Researchers at Australia’s Heart Research Institute believe they may hold the key to controlling the deadly blood clots caused by COVID-19.
The Heart Research Institute’s Professor Shaun Jackson has been leading a team of researchers developing a new anti-clotting medicine to treat stroke. When news overseas emerged linking blood clots with COVID-19, Professor Jackson and his colleagues turned their focus to the deadly virus.
“If our medicine can control these clots, then organ failure and death in many thousands of cases could be avoided. We want COVID-19 patients reaching for the tissue box, not hooked up to ventilators.”
The new anti-clotting drug developed by HRI scientists is highly effective at preventing the formation and breakup of newly formed blood clots. This drug has an unprecedented safety profile when used in combination with existing blood clotting drugs.
Professor Chris Levi, a leading stroke neurologist at the University of NSW and Chair of the Australian Health & Research Alliance, said, “A really unexpected problem in patients with COVID-19 is a complication of stroke, and not necessarily just in the elderly. New anticlotting approaches to prevent this are urgently needed.”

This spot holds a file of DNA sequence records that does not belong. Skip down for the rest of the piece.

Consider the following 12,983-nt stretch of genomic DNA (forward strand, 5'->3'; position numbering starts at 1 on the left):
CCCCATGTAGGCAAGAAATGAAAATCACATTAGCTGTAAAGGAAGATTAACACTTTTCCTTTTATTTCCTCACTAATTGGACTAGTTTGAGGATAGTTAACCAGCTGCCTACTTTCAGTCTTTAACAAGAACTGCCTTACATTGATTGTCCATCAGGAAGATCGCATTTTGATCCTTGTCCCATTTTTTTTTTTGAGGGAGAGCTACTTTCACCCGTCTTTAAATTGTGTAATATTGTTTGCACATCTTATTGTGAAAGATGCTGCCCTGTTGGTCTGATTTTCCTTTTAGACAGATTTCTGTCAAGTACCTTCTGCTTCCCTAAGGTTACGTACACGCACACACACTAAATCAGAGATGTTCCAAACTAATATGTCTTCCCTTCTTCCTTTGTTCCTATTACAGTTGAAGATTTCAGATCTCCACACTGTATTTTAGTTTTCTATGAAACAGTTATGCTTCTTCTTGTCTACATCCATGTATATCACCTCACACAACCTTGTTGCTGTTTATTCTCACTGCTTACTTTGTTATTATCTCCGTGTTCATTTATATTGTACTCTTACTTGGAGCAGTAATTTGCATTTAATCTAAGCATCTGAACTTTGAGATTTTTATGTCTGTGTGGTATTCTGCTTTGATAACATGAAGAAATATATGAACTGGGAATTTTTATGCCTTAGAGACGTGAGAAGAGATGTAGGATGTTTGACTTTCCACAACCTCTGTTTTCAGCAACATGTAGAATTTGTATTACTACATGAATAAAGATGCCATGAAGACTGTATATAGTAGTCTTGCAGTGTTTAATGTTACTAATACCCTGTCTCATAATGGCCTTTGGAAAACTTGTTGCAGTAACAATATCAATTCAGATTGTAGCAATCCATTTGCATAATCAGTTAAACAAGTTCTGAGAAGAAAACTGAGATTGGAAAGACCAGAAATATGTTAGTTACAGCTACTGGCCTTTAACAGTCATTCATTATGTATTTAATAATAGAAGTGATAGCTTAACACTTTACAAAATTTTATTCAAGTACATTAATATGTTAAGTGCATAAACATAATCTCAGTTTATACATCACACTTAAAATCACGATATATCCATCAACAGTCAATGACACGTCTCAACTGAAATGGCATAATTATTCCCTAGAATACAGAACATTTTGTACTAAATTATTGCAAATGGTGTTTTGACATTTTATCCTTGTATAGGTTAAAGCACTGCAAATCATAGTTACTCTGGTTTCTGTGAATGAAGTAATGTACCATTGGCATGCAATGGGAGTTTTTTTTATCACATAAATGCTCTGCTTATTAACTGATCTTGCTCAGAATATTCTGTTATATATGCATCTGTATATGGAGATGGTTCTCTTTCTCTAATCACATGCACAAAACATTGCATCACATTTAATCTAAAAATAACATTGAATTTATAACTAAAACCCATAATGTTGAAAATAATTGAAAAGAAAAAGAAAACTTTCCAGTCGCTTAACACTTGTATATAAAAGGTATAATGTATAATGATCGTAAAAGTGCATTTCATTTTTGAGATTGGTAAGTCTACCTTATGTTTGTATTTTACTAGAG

Following successful phase 1 trials that demonstrated the drug’s safety in otherwise healthy patients, HRI researchers want to urgently move into global phase 2 trials, testing the effectiveness and safety of the drug in critically ill COVID-19 patients. It could then be a matter of months before doctors around the world can use the novel anti-clotting drug to protect patients with COVID-19, potentially saving thousands of lives.
While the focus is on the urgent need for trial on COVID-19 patients with blood clots, the resulting findings will be crucial in the development of a pipeline of drugs for the management of stroke and heart disease, two of the largest killers globally.
If Professor Jackson’s clinical trials are successful, his team’s innovative anti-clotting medicine could put Sydney-based medical research on the map and become a global blockbuster therapy for patients suffering COVID-19, stroke or heart disease.